Unemployment rates rose in the US (3.7%, slightly higher than 3.4% in April) and India (7.7%) while remaining practically unchanged in China and the eurozone. The labor market remains relatively tight in the UK, with unemployment rates lower than prepandemic levels despite the quarterly rate for April 2023 ticking up to 3.8%. Meanwhile, pressure to increase wages in Russia continues due to a tight labor market.

Stock exchanges across countries presented a mixed picture, with month-on-month declines in China, France, and the UK across April and May but with stronger performances in Brazil, Germany, India, and especially Japan. In the US, May’s S&P500 year-to-date returns were up 8.9%, while the Dow Jones was down 0.7%, positioning May as the month in which we are seeing the first negative year-to-date returns on a US index. Meanwhile, most currencies appreciated against the US dollar.

One area of concern for economies globally revolves around recent events in Russia. While market reactions to the Wagner Group’s short-lived armed rebellion (which started on June 23) have been noticeably subdued—the ruble–dollar exchange rate climbed from ₽81 to ₽86 per US dollar over the seven days to June 29—worries have emerged related to potential disruptions to wheat supplies and volatility in energy prices. Markets are likely watching closely to obtain clarity on how the situation will develop over coming weeks.

In April, the Container Throughput Index stood at 121.1 points, up from the previous month (119.2 points revised). European throughput saw a slight recovery, while Chinese ports continue to strengthen. The eurozone trade balance had been positive since February but exports fell In April, and the trade deficit was €11.7 billion, compared to a €23.5 billion surplus in March. Overall cross-border trade dropped for China in May, declining by 6.2% year-over-year (compared to 1.1% in April). India’s trade deficit widened as exports declined by 10.3% on an annual basis in May (although up 1.0% month-over-month) to $34.98 billion amid global demand challenges.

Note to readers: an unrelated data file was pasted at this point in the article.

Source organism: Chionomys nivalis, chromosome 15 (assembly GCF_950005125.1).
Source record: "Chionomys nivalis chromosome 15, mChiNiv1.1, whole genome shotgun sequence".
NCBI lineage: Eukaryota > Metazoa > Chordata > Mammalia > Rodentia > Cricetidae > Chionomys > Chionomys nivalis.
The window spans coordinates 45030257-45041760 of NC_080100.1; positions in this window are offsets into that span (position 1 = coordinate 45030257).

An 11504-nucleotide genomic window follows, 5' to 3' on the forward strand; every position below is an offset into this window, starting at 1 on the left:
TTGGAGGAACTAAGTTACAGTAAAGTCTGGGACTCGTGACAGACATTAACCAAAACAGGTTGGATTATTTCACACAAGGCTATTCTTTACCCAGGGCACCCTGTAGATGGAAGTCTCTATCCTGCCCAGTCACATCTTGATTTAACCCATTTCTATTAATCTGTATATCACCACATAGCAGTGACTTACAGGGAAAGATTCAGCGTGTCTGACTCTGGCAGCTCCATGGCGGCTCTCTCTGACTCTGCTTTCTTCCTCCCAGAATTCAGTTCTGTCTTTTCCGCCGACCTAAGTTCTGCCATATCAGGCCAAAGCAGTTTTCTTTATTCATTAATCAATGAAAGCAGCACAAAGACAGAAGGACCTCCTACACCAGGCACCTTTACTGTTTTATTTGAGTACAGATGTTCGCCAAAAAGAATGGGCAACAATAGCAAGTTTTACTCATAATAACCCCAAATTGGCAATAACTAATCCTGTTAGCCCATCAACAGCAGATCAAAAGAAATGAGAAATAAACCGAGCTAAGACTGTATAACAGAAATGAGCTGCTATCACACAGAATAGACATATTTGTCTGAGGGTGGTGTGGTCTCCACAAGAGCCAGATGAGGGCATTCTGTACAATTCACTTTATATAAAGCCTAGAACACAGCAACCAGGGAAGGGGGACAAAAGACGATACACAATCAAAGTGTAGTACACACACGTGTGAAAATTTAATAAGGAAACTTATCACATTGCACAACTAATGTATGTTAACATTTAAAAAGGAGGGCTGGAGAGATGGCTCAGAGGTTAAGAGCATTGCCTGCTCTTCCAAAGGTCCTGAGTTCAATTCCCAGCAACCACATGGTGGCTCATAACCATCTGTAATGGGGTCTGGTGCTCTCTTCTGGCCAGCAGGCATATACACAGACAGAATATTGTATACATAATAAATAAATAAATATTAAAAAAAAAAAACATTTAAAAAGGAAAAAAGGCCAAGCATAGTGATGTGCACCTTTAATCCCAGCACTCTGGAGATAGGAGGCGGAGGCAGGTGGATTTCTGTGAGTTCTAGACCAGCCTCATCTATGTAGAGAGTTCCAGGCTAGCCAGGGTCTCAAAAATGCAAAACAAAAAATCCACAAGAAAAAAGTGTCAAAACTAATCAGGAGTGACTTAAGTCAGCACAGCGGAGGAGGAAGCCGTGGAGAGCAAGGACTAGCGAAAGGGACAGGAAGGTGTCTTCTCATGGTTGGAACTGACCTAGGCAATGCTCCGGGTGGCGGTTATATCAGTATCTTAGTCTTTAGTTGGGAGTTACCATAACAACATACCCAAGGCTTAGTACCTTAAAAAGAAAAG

McKinsey’s Global Economics Intelligence (GEI) provides macroeconomic data and analysis of the world economy. Each monthly release includes an executive summary on global critical trends and risks, as well as focused insights on the latest national and regional developments. Detailed visualized data for the global economy, with focused reports on selected individual economies, are also provided as PDF downloads on The reports are available free to email subscribers and through the McKinsey Insights App. To add a name to our subscriber list, click here. GEI is a joint project of McKinsey’s Strategy and Corporate Finance Practice and the McKinsey Global Institute.